“We become what we love and who we love, shapes what we become.”
St Clare of Assisi (1194-1253)
“He who wishes for anything but Christ, does not know what he wishes; he who asks for anything but Christ, does not know what he is asking; he who works and not for Christ, does not know what he is doing.”
St Philip Neri (1515-1595)
“Man is the perfection of the Universe. The spirit is the perfection of man. Love is the perfection of the spirit and charity, that of love. Therefore, the love of God is the end, the perfection of the Universe.”
“By giving yourself to God, you not only receive Himself in exchange but, eternal life as well!”
“You shall love the Lord your God with all your heart” – Mark 12:30
REFLECTION – “The great ones of the earth glorify themselves in possessing kingdoms and wealth. Jesus Christ finds all His happiness in ruling over our hearts. This is the sovereignty He desires and, that He decided to conquer, with His death on the cross: “Upon his shoulder dominion rests” (Is 9:5). Many interpreters understand, by these words, … the Cross our divine Redeemer bore on His shoulders. “This heavenly king,” Cornelius à Lapide remarks, “is a completely different master to the devil. The latter loads heavy burdens onto his slaves’ shoulders. Jesus, to the contrary, takes the full weight of His lordship on Himself, He embraces the Cross and wants to die on it, so as to reign over our hearts.” And Tertullian says that, whereas earthly monarchs “carry a sceptre in their hands and wear a crown on their heads as emblems of their power, Jesus Christ bore the Cross on His shoulders. And the Cross was the Throne, to which He ascended to establish His kingdom of love” … Let us then hasten to dedicate all our heart’s love to this God who, to win it, has sacrificed His blood, His life, His whole self. “If you knew the gift of God,” said Jesus to the Samaritan woman, “and who it is who says to you: ‘Give me to drink’” (Jn 4:10). That is to say: if you only knew how great is the grace you receive from God … Oh, if the soul only understood what an extraordinary grace God bestows on it, when He begs for its love in the words: “You shall love the Lord your God ….” Would not a subject who heard his lord say : “Love me” not be entranced? And could God not succeed in winning our hearts when He asks us for it with such great sweetness: “My son, give me your heart?” (Prv 23:26). However, God does not want this heart by halves, He wants the whole of it, without reserve. His commandment is: “You shall love the Lord your God with ALL your heart.” – – St Alphonsus Maria de Liguori (1696-1787) Bishop and Most Zealous Doctor of the Church – 6th Discourse for the Octave of Christmas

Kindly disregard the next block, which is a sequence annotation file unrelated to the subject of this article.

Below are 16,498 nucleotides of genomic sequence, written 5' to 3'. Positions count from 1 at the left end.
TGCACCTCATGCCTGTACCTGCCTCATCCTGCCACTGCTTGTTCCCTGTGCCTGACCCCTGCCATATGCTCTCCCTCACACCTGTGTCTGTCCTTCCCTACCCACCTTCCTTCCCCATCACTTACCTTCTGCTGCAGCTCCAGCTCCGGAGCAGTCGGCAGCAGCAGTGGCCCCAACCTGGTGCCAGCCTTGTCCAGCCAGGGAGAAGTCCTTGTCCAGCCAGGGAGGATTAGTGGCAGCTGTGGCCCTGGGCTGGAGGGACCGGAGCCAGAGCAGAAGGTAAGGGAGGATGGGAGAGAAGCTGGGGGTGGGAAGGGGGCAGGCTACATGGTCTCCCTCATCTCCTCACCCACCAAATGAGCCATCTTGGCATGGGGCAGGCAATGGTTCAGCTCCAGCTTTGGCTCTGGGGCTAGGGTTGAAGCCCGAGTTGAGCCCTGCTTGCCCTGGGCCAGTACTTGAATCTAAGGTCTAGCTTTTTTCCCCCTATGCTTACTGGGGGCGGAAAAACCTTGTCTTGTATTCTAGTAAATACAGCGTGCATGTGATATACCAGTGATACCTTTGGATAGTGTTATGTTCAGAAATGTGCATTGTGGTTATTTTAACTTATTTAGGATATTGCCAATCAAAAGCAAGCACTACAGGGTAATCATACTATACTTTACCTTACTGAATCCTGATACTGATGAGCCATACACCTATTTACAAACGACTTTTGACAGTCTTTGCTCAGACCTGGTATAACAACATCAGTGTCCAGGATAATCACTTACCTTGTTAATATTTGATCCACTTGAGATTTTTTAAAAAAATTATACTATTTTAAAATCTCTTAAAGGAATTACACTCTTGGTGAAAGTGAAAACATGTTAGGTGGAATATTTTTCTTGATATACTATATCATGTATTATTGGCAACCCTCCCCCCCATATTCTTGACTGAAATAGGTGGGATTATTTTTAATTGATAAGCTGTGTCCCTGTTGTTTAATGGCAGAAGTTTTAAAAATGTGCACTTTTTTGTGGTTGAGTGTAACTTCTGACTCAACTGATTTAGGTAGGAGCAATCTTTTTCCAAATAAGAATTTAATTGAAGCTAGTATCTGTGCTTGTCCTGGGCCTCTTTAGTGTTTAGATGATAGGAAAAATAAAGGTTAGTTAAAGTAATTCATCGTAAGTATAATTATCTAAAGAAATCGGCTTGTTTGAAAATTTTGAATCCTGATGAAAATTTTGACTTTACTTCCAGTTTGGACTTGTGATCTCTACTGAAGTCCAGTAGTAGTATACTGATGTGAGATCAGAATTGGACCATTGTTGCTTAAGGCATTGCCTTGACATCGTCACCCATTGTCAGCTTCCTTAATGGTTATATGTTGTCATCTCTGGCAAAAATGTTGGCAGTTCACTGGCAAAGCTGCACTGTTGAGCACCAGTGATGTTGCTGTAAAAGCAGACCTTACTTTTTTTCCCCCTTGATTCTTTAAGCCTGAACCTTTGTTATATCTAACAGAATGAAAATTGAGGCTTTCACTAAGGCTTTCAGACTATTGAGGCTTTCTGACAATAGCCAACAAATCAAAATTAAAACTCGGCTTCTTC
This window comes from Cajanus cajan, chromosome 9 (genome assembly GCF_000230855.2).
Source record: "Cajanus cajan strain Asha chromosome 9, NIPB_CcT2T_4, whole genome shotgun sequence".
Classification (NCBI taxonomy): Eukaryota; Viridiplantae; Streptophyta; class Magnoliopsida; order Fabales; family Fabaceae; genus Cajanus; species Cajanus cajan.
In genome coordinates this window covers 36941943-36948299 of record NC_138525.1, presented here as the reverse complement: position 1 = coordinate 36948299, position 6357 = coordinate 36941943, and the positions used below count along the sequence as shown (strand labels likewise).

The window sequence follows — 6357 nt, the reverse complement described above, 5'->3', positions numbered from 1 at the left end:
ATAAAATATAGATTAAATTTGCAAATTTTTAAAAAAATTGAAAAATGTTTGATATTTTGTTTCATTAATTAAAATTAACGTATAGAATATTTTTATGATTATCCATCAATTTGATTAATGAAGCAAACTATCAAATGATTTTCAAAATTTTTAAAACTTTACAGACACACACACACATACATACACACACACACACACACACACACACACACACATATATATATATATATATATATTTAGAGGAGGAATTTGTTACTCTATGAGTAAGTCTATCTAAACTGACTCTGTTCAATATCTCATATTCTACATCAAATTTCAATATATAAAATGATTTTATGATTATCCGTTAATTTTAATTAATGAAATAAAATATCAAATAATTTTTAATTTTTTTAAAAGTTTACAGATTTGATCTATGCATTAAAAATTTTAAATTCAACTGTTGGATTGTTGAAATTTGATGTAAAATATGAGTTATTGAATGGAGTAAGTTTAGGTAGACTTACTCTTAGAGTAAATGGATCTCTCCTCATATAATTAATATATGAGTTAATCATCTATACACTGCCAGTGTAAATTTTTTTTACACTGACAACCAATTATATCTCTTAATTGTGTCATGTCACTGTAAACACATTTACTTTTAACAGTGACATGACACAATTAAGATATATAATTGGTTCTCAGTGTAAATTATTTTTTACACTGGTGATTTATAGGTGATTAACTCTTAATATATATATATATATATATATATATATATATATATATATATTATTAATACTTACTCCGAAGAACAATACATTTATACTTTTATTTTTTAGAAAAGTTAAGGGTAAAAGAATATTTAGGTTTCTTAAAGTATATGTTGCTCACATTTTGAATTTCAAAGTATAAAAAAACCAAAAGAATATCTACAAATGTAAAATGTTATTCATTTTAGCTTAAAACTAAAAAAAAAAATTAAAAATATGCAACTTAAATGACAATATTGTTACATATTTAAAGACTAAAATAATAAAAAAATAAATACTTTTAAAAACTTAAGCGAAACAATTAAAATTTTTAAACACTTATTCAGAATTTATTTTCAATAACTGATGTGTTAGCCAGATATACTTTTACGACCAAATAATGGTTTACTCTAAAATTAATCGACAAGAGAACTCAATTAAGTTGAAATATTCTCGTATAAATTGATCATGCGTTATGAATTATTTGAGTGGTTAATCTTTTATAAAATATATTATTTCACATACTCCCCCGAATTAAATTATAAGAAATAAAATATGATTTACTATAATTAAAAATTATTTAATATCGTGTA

PRAYER – Lord Almighty God, You sanctify Your Church, by the gifts of the Holy Spirit. Fulfil in us the words of Your Son that our love for You and Your children may be come to perfection. Grant that by the prayers of St Seraphina, we too may attain our heavenly home. Through Christ our Lord, in union with You and the Holy Spirit, one God, amen.